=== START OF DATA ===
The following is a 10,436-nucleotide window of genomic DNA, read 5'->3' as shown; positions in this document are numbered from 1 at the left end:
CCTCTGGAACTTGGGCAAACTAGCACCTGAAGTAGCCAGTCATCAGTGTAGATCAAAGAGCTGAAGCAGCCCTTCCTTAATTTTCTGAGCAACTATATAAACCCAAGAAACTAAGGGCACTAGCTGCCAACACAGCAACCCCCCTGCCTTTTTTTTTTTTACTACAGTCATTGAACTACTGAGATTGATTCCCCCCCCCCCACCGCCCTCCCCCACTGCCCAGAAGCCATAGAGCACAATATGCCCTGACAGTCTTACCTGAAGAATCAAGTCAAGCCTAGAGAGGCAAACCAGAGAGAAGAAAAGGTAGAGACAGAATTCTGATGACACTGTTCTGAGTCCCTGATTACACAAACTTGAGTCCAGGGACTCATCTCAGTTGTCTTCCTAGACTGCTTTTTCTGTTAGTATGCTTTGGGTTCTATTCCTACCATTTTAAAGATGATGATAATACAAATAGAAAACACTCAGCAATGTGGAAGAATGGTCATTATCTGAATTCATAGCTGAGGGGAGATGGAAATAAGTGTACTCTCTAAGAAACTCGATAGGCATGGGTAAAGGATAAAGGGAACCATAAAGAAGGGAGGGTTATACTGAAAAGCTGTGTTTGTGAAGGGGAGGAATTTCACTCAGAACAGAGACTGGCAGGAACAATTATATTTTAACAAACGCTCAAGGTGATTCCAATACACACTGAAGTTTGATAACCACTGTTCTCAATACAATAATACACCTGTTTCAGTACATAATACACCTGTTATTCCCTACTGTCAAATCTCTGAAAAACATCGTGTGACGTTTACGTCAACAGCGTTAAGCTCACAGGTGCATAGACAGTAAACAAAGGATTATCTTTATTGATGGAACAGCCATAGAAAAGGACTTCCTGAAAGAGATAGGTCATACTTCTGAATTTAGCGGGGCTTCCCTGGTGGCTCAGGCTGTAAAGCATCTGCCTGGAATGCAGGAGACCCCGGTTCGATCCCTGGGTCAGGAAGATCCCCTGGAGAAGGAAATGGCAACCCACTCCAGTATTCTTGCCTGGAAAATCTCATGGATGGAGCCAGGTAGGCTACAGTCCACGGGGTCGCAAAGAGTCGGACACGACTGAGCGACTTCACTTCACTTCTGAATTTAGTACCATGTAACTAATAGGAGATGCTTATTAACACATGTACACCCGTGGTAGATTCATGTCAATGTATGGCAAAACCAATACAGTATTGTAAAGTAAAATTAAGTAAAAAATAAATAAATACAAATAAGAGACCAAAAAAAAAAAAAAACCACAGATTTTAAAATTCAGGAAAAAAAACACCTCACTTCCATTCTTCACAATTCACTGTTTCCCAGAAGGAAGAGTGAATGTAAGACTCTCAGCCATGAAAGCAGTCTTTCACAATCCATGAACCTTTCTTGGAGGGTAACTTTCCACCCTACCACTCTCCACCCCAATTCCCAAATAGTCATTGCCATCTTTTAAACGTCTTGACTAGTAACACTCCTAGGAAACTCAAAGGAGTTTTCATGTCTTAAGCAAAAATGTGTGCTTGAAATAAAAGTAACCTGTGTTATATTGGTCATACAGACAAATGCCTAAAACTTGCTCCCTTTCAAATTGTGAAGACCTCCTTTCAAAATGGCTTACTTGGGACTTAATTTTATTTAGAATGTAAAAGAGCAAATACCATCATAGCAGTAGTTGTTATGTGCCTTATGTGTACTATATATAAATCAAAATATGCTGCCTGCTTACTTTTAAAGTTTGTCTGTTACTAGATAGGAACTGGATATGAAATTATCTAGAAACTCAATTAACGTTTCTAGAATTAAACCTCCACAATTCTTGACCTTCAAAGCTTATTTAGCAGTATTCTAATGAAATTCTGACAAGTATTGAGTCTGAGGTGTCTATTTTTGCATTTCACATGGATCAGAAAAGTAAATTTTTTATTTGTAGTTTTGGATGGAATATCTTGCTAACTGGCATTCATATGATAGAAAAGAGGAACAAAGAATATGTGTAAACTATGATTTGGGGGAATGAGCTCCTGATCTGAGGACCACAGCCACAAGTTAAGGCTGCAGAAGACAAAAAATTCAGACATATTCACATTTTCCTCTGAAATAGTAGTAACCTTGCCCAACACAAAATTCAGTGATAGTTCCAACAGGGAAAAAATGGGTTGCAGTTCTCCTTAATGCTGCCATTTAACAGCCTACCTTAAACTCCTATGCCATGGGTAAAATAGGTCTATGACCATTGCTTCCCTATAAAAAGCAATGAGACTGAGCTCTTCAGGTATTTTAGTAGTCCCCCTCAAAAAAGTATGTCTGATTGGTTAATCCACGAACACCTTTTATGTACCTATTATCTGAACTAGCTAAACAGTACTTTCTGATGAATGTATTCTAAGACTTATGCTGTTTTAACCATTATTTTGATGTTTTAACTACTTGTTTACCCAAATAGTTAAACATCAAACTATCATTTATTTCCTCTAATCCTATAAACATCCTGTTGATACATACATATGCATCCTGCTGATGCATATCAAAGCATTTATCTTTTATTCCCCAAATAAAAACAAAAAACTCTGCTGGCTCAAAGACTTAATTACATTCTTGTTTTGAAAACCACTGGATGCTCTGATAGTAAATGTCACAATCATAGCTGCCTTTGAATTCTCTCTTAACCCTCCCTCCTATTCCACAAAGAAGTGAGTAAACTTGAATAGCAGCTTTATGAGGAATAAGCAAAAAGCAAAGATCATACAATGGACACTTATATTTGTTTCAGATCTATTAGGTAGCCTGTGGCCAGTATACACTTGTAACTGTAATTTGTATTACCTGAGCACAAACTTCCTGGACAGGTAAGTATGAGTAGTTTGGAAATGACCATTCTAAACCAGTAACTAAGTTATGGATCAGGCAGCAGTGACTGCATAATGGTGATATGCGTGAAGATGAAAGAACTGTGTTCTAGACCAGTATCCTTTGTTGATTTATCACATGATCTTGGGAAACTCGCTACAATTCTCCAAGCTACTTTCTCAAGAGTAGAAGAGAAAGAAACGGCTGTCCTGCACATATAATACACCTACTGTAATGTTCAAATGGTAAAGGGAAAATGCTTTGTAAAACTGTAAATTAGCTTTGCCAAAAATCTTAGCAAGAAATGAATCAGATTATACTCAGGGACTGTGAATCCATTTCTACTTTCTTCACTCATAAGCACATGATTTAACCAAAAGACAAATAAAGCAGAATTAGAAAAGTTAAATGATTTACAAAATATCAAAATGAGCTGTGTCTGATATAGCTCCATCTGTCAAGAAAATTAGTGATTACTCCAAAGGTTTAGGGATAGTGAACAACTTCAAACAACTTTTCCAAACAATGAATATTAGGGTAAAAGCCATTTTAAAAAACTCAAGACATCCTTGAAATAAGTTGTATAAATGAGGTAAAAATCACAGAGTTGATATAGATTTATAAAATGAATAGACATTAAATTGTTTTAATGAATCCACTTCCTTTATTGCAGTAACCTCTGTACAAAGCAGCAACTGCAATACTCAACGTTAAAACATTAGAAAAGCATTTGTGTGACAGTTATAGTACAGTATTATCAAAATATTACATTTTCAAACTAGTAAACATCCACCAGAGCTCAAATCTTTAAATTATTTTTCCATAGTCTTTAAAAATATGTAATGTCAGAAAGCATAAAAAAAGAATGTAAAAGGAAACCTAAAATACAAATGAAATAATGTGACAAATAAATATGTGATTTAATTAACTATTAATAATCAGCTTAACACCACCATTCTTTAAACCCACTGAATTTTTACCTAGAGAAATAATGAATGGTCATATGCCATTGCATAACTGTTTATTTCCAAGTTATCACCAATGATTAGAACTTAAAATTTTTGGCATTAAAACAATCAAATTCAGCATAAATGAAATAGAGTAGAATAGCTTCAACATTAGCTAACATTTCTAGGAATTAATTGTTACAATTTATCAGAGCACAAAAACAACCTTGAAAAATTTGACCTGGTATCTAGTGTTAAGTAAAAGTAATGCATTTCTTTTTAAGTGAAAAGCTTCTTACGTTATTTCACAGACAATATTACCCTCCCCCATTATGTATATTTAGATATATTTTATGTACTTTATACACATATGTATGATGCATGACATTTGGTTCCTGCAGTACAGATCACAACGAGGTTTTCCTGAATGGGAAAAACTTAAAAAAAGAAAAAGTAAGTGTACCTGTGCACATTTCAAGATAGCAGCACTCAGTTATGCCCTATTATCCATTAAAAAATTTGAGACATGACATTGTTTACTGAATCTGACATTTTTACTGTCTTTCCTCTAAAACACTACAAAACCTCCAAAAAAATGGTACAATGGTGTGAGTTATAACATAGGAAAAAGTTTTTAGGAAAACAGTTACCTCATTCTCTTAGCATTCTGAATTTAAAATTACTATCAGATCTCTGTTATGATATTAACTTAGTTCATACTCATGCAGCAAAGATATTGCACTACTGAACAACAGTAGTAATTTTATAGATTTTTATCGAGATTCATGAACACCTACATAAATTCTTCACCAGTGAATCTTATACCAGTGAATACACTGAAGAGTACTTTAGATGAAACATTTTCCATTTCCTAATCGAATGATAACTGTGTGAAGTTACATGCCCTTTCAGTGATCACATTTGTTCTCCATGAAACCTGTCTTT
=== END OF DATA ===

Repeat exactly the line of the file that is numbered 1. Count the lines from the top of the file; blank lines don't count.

The following is a 10,436-nucleotide window of genomic DNA, read 5'->3' as shown; positions in this document are numbered from 1 at the left end: